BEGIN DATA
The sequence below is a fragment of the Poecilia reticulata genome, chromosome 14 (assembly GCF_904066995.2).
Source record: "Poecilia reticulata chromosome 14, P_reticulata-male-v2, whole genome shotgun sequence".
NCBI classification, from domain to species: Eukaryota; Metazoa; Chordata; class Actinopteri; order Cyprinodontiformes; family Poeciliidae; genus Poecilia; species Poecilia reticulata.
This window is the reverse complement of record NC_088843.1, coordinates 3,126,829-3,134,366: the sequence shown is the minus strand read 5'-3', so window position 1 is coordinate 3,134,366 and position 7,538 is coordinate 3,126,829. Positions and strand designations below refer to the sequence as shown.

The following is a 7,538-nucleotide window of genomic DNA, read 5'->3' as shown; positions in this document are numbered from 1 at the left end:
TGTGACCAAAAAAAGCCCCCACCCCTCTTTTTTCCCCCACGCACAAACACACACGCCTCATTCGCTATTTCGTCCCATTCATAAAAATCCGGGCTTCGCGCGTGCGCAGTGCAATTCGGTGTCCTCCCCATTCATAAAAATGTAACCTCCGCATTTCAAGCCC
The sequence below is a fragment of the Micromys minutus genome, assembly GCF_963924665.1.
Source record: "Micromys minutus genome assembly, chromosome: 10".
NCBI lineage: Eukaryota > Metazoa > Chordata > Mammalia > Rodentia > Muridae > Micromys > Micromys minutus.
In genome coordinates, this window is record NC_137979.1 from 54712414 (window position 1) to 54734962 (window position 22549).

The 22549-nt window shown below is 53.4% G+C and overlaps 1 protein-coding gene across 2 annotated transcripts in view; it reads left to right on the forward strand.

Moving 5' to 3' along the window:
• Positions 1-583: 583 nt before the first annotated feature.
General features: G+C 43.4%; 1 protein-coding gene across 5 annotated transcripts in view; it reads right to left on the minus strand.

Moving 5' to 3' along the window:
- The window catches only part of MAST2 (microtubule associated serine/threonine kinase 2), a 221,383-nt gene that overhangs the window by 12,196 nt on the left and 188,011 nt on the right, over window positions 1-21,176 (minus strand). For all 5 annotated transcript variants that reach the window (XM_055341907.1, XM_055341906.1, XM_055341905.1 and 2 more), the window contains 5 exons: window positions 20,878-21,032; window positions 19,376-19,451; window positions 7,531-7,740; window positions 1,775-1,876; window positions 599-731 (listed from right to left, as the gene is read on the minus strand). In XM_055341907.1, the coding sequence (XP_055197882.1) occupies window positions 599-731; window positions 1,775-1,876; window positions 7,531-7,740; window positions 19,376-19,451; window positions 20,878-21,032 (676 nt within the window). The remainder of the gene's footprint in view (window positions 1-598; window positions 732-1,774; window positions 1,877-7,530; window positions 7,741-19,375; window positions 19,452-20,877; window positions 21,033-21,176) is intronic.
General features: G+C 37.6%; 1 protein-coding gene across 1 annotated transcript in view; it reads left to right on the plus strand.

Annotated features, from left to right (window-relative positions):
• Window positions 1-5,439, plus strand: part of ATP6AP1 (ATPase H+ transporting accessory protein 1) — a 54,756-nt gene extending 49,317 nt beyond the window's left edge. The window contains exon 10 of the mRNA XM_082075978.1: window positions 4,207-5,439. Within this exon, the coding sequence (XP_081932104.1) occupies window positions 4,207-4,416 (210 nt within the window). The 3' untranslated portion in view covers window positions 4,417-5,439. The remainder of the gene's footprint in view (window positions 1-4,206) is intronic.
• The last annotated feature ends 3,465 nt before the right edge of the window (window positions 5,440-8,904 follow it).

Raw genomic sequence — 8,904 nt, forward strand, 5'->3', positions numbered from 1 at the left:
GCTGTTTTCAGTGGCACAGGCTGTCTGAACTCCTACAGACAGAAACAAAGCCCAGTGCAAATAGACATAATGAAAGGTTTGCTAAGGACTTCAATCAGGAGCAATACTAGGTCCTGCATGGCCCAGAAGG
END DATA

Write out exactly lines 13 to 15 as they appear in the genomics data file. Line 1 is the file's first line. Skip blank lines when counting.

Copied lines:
• Positions 1-583: 583 nt before the first annotated feature.
General features: G+C 43.4%; 1 protein-coding gene across 5 annotated transcripts in view; it reads right to left on the minus strand.

Moving 5' to 3' along the window: